We are in a valley of dry bones. But life was brought back for the Hebrew people, although things were never quite the same again. Many continued to practice their faith in Babylon, retaining their identity. In due course, they returned to Jerusalem, rebuilding the Temple of their faith. In fact, the story of the Hebrew people is a recurring story of crisis and restoration. The same can be said for all of us. Humanity has seen so many crises, but so many times it has been restored. We have to believe, we have to hold on to the hope that God’s breath will breathe on us once again. That our lives will be restored, that we will learn from this experience, that we will ultimately grow as human society.

Then, there’s the reading from John – the raising of Lazarus. Another story that is about the restoration of life. It is, though, a very long and very complex passage. Here I want to concentrate on Jesus’ emotions. Seeing others crying in their grief, Jesus himself begins to weep. Much ink has been used in trying to understand Jesus’ display of emotion here. Is it from his love for Lazarus? Is it his deep empathy for his mourning friends? Is it from summoning up the power within him to restore Lazarus to life? Is it his knowledge that in doing this, it would be witnessed, and this would seal his fate on the cross? Is it because he despairs at the lack of faith and trust in him as the one who brings resurrection and life? There are lots of possibilities.

Let’s look at this in view of our current situation. This idea that Jesus is weeping with his friends out of empathy is key. This is Jesus’ humanity speaking to us. Jesus stands with us, feeling what we feel. In Jesus, God does not stand apart from us. In Jesus, God is truly with us as one of us – suffering with us, grieving with us, sharing in our anxiety, our fear, our isolation, our anger. This story of the raising of Lazarus tells us that all is not lost. No, Jesus isn’t going to stand by every victim of this pandemic and miraculously bring them back to life. Don’t forget, Lazarus was brought back to a mortal life, destined to die once again at some point in his future. But there is a real sense in which we are all currently entombed in our own homes. Life as we have known it has, for a time, come to an end – indeed it may well never be quite the same ever again. When, though, we come towards the end of this crisis, I am firm in the belief that Jesus’ message to us all will be like his command to Lazarus in front of the tomb: A firm command to ‘COME OUT!’ We will walk out into a real sense of new life.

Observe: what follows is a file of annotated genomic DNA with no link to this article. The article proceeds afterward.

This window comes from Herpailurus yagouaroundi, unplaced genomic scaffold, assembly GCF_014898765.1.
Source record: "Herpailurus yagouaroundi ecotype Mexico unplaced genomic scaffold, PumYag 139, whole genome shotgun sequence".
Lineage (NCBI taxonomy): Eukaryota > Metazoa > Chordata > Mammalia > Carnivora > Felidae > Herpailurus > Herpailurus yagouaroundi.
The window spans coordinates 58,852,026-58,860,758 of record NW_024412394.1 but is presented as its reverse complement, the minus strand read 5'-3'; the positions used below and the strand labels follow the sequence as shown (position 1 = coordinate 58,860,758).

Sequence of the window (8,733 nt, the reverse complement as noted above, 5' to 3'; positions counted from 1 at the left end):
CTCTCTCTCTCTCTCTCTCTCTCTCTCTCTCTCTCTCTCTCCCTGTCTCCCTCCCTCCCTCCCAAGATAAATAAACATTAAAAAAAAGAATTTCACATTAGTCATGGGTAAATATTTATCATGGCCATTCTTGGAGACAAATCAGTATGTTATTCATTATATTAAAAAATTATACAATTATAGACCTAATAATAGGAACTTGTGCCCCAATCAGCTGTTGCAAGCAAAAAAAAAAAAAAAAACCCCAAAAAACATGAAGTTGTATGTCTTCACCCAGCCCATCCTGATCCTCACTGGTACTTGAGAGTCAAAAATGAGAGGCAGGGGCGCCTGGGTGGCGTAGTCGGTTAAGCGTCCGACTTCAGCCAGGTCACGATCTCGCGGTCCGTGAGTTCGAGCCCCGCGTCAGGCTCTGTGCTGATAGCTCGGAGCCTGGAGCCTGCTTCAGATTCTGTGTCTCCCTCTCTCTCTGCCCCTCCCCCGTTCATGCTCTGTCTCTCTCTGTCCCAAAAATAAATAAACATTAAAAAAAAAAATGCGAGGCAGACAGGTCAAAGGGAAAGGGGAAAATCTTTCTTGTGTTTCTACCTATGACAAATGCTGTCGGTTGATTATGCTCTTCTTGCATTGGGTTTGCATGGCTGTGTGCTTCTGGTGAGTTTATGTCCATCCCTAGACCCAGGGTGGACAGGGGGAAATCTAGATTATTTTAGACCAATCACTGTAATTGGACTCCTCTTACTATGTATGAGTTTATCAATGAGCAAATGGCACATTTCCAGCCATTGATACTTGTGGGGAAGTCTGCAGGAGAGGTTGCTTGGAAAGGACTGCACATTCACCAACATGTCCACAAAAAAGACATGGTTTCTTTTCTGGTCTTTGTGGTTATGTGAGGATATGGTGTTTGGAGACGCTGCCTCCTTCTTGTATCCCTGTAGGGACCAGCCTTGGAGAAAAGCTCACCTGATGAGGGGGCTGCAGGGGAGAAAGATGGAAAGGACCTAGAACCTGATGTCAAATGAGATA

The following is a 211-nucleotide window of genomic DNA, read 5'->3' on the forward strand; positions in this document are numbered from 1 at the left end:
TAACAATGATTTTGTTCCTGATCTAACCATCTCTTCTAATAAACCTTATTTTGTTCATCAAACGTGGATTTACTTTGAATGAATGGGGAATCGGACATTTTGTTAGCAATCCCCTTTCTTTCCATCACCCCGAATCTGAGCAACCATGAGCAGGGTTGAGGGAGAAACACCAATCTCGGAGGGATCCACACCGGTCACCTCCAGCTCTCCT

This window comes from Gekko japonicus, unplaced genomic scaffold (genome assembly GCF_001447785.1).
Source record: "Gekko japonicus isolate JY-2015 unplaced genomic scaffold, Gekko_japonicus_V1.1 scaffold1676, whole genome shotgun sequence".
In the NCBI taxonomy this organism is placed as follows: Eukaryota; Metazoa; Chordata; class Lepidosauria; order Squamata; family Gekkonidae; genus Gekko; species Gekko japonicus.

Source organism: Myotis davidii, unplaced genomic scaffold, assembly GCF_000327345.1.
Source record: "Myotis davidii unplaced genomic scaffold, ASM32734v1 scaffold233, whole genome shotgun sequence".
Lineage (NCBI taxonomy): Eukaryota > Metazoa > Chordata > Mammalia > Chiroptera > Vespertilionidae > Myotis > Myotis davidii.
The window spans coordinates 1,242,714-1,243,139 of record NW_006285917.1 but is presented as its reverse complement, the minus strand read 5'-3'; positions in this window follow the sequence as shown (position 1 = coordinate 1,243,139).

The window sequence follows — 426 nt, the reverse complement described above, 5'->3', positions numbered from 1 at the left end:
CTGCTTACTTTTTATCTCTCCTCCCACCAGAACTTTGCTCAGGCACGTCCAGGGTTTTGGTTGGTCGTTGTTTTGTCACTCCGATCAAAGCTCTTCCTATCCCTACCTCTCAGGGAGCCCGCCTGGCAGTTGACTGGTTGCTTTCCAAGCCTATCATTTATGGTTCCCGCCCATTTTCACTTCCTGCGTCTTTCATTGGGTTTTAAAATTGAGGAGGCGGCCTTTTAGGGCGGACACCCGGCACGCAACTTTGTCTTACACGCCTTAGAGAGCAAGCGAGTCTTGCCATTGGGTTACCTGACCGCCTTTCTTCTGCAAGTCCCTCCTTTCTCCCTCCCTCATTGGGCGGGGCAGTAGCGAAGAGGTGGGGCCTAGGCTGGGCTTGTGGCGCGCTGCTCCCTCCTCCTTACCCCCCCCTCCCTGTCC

On the one hand, a new life tinged with tragedy. On the other hand, a new life full of desire to transform the world around us through the lenses of our shared experiences.

The valley of dry bones was magnificently brought back to life. The exiled Hebrew people were restored to their life and faith in Jerusalem. Jesus shared in the grief and emotion of his friends and brought Lazarus out of his tomb alive. As we on this Passion Sunday turn towards Jesus’ journey to the cross, we do so in the knowledge that this will be transformed on Easter morning. The same can be said for us in these dark days. At present, we are in a valley of dry bones. We are in exile; we are in mourning; we are journeying to the cross. But there will be restoration. At some point, God’s breath will come and life will return from our exile. At some point, Jesus will stand before us, commanding us to come out into new life. Our faith leads us to a true hope that it will indeed be so.